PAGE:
Arboretum News

Osprey Chicks Hatched

The two eggs that were laid on May 15 and 18 hatched on June 23.

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Adult osprey feeding two chicks (in center of the nest) a few hours after they hatched on June 23.

By Liz Potasek

The two eggs in the Osprey Cam nest hatched yesterday just a few hours a part. The eggs were laid May 15 and 18. While eggs typically hatch sequentially, but it’s not uncommon for them to hatch closer together, says Vanessa Greene, who coordinates the Twin Cities Metro Osprey Watch.

Watch recorded video of the eggs hatching.

After 40 days of incubating the eggs, the osprey parents next task is keeping the chicks cool, hydrated and fed. “Heat is a concern for all the little chicks in the metro,” Greene says. “They can’t thermoregulate at first, so the adults need to keep them hydrated and shaded. But we had extremely hot temps when some other chicks had just hatched, and they all seem to be doing fine. It’s supposed to be a bit cooler over the weekend. They will probably be fine.”

The chicks are being raised by osprey parents that are new to the nest this year. The parents were observed feeding the babies bits of fish yesterday, and they’ll continue to feed them as they grow and gain the strength they need to learn to fly and hunt.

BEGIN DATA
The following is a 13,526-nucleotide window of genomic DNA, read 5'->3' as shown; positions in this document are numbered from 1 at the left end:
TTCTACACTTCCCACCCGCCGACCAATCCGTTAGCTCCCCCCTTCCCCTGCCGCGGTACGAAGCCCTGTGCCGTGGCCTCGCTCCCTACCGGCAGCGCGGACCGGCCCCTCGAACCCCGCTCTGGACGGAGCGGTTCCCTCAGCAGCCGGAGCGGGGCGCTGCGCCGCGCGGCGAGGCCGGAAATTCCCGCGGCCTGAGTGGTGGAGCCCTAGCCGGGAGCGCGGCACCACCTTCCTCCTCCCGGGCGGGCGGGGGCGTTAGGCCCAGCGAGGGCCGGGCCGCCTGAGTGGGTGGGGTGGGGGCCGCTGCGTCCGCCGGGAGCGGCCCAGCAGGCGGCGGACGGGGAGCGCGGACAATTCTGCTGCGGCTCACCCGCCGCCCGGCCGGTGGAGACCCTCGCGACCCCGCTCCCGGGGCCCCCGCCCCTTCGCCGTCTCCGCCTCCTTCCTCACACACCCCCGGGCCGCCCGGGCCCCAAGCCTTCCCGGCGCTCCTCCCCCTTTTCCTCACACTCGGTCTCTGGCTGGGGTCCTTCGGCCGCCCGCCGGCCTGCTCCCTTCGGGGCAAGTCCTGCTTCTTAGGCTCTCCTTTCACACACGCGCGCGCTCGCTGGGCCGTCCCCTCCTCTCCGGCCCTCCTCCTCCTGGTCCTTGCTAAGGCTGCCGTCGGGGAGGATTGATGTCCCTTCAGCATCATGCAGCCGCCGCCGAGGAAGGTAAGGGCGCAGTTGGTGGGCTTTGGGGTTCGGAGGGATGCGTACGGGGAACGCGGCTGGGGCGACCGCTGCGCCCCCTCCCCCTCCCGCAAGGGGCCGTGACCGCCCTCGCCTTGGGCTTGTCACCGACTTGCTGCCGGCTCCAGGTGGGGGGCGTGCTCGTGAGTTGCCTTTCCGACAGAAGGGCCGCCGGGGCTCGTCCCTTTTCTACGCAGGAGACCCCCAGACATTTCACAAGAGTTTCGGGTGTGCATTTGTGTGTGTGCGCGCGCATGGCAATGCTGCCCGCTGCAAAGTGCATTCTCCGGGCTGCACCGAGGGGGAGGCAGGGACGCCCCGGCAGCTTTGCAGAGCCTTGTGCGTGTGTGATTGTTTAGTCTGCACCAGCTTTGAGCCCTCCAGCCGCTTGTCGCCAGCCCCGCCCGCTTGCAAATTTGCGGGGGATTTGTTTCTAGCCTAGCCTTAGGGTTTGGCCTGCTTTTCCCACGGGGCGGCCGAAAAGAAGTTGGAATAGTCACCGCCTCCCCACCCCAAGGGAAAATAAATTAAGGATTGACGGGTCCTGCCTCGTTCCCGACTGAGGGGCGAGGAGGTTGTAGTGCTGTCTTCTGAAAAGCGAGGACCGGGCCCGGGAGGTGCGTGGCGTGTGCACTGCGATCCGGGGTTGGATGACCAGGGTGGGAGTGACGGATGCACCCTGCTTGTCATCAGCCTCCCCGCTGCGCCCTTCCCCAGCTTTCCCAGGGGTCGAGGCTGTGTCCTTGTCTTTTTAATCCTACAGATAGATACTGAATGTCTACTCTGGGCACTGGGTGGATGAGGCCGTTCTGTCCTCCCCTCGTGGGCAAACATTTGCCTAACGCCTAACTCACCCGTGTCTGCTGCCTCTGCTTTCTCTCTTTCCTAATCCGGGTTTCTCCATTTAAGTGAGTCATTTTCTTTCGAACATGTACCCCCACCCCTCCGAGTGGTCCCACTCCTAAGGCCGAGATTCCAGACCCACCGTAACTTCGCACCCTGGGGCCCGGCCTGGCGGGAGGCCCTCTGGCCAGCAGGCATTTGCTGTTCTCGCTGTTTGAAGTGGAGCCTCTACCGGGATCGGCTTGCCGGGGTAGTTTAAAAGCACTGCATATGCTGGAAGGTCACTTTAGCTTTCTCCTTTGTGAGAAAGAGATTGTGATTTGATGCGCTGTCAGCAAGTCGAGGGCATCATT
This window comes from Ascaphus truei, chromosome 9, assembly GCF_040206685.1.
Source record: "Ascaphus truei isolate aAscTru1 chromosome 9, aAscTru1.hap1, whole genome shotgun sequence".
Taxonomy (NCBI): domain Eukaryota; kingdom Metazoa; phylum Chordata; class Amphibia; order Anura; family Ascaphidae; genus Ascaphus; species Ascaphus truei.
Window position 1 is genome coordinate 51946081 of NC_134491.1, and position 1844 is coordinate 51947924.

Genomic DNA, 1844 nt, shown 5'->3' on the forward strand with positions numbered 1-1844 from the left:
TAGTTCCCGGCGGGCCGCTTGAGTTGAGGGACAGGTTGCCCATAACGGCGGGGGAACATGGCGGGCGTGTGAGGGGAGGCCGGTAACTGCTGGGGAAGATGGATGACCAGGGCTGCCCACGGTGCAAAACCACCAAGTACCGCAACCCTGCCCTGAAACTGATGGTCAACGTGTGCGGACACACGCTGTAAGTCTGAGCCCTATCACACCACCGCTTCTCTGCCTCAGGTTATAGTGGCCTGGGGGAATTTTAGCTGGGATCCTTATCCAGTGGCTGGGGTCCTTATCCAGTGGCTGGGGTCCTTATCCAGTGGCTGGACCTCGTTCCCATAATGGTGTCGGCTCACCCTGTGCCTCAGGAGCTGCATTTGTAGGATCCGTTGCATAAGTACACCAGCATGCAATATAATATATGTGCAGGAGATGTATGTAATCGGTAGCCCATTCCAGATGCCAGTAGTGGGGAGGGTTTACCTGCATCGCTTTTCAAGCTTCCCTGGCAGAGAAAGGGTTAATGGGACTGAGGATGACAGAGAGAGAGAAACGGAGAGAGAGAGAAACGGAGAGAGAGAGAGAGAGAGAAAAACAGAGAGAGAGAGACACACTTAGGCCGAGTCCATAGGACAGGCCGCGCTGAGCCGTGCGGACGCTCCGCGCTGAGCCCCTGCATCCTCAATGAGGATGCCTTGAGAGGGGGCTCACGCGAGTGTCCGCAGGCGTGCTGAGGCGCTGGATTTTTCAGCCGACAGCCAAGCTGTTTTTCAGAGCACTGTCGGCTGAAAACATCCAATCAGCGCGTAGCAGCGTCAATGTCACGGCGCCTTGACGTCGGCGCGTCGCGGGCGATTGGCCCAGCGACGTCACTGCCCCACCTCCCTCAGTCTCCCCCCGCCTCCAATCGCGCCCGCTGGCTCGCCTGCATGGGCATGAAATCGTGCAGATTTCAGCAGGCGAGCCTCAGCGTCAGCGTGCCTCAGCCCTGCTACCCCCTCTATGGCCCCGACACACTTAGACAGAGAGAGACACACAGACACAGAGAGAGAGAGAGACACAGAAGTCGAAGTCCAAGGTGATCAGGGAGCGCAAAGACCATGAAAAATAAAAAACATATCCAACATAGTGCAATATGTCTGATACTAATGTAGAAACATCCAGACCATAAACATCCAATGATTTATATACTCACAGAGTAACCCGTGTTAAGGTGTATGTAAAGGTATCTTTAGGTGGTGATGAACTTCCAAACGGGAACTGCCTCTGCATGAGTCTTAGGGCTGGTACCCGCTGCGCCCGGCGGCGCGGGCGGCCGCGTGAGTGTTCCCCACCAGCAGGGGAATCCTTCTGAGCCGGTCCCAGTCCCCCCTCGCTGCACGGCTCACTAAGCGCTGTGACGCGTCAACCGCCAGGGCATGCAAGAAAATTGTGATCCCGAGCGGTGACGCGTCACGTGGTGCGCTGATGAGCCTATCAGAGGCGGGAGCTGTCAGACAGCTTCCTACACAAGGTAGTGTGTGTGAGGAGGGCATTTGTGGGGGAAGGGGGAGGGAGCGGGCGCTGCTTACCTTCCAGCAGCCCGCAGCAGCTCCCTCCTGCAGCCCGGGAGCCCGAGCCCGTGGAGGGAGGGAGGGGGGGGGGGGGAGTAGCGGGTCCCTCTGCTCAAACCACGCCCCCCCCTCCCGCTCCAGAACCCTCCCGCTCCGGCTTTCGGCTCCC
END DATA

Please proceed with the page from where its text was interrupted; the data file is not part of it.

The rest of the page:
If all goes well, the chicks will fledge the nest in about two months. They’ll make a solo journey to their winter nesting grounds in Central and South America. Chicks who survive typically return to the same area where they hatched.

Learn more about Osprey from The Cornell Lab.

JUNE 26, 2021 UPDATE: We received the sad news that one of the osprey chicks has passed away. “It was reported earlier today that one chick kept falling over and missed a feeding,” says Vanessa Greene of Twin Cities Metro Osprey Watch. “It has been raining this afternoon so Mom was just brooding them, and they could not be seen. She finally stood up, and it is clear that one chick is motionless… The other is moving around, his head bobbing and looking for food. Its a very sad situation. Think good thoughts for the remaining chick.”

5 comments on “Osprey Chicks Hatched

  1. This is so exciting to watch. Do the adults have names? Just watched Dad bring a fish and the whole family feasting on it. Mom did a great job feeding both chicks.

    • The male is banded, and was born three years ago in Carver County, according to Twin Cities Metro Osprey Watch. The female is unbanded. To my knowledge, they don’t have names.

      • Did one of the two chicks die? I don’t see one of them moving. Normally, both chicks were active when Dad would come back with food.

  2. Pingback: Arb Links, vol. 48 | News from the Minnesota Landscape Arboretum

  3. Glad to see chick #2 is still alive. Watched the dad bring a fish this morning and mom feeding the chick again. Dad was doing some interior decorating in the meantime. Morsels of fish that were too big for the chick to eat were immediately eaten by mom or dad. Shocked to see over the weekend that mom ate dead chick #1. I guess they do that to keep out parasites and not to waste anything but it was still shocking to see.

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